Bashaw seed cleaning plant holds official opening

New facility operating well since January

It was a big event for a significant business in Bashaw.

The official grand opening of the new Bashaw Seed Cleaning Co-op plant on the east side of town took place July 17, attracting more the 200 farmers, town residents and dignitaries for tours, a brief ribbon cutting ceremony and lunch.

The new facility has around 2.5 times the capacity of the former site, located a few blocks northwest, and began operating back in January after more than a year of being under construction.

The project got started in 2016, following a $3.5 million loan from Camrose County along with a $1 million county contribution to go with around $1.6 million from the co-op through cash and the sale of existing assets. Actual construction didn’t get underway until late 2016.

“The biggest thing with the new plant is the capacity. We can now deal with the overall volumes that farmers now have,” explained Bill Sinclair, plant manager, who also oversaw the facility’s construction.

“We don’t have to work 24 hours a day — that was the biggest problem with the old plant. The equipment was too small, the space was limited, so we couldn’t get any bigger, couldn’t up-size, couldn’t take any new customers and couldn’t serve people any better.”

Sinclair added the project benefited from a slower economy, enabling them to utilize a number of local skilled workers and trades that not only helped cut costs, but kept as many local contractors in business.

“The biggest thing is we tried to use as much local business talent as we could. A lot of local people did a lot of quality work for us. It really was a community project,” he said.

“We are proud to have spent as much on local workers as possible. We were also fortunate with our timing and that saved us a lot.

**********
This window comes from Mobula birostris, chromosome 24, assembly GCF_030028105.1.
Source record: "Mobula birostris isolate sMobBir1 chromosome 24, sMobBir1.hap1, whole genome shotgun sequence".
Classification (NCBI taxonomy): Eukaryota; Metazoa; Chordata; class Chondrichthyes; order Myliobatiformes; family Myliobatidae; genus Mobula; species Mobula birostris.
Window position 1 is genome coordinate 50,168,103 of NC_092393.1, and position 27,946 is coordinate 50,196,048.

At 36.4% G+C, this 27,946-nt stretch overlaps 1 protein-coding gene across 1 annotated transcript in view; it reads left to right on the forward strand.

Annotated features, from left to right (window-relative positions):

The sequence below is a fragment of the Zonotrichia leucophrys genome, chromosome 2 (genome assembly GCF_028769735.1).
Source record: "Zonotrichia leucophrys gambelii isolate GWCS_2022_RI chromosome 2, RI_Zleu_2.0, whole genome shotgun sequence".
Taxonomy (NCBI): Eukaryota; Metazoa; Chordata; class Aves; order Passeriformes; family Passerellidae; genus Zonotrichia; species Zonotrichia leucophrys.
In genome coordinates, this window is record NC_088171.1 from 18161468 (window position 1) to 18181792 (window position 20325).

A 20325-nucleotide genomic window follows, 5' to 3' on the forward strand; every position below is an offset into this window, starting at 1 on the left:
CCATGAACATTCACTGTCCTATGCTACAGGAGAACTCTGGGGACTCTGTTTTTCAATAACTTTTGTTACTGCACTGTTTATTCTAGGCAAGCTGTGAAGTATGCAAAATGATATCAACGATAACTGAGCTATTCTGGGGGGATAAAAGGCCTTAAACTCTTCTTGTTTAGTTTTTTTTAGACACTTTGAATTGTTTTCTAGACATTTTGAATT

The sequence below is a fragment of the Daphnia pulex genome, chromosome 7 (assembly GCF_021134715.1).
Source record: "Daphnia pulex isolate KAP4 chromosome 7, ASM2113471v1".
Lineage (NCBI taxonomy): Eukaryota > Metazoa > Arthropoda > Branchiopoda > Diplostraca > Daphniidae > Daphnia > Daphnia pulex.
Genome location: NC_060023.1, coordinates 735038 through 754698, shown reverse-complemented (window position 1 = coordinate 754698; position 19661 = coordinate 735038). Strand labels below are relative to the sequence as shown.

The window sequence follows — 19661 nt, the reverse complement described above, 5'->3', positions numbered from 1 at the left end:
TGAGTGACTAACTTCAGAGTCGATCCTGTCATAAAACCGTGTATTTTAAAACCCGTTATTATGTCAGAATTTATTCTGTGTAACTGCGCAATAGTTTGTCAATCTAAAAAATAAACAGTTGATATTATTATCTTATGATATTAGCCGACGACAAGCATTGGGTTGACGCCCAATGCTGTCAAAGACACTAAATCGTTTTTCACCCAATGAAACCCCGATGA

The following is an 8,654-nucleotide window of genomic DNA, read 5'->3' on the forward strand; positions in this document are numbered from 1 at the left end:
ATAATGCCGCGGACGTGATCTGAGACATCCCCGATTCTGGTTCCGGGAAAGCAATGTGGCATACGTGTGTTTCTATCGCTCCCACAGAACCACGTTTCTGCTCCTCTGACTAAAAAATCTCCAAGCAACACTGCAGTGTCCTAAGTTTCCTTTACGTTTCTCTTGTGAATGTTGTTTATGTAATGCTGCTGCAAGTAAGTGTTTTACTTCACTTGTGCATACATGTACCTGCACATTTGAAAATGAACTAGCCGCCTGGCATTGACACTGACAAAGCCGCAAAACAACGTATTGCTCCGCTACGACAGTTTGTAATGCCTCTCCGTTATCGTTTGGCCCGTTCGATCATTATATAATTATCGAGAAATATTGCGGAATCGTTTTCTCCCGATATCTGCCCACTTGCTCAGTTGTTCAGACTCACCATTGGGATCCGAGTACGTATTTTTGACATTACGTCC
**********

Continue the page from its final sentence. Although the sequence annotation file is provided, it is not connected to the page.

“As well, without the county this would have been a lot tougher and it may not have gone through like it did.”

He also thanked his wife for putting up with everything the past few years as the project grew as well as the main contractor and the project engineer.

“It was a challenge and very rewarding,” he said, “but I won’t take on another project like this for as long as I live.”

Co-op president Corey Kasa thanked Sinclair, Camrose County and the co-op’s provincial body — Alberta Seed Processors (formerly the Alberta Association of C0-op Seed Cleaning Plants) — for ensuring this new facility came about.

“I want to thank, most importantly, Camrose County because without their financial support none of this would have been possible,” Kasa said during his speech.

“The board also thanks Bill, as we gave him free reign and he did a great job. As well, our provincial board got us started on this with lots of encouragement to improve the industry and that kickstarted our board. My hope for you farmers is that this meets and hopefully exceeds your expectations.”

Camrose County area councillor Jack Lyle was joined at the event by fellow councillor Greg Gillespie and CAO Paul King, all of whom complimented what has been accomplished and what an honour it was to be a partner in the project.

“I have been in favour of this project for years and it’s well worth having. The town and farmers will benefit and the county and administration is happy to support this by backing the financing,” said Gillespie.

“Thanks to the board members for getting this done and very special thanks to Sinclair. He did a great job of talking us into this great thing. It will last for years, benefit generations of farmers and is a terrific example of how agriculture has grown.”

Bashaw town councillor Rosella Peterman and Alberta Seed Processors board chair Dan Brachmann also spoke, mentioning how this new facility will be an asset well into the future.

Start up

The plant actually began operation back in January and, according to Sinclair, there has been a few glitches, but overall things are going as anticipated. He stated it is now a lot easier to schedule with no more 24 hour days hauling and receiving.

One other unique aspect is the facility has little automated processes, something Sinclair noted was by design.

“It’s our board’s belief, and mine, that being in the pedigreed seed cleaning business, you need to be hands-on. Automation allows one to be somewhat removed from a task,” he said.

”There are less complications when it comes to fixing issues and repairs are easier and faster. Plus, a person can hear and feel things going on when you are hands-on and not doesn’t come as a surprise.”

 

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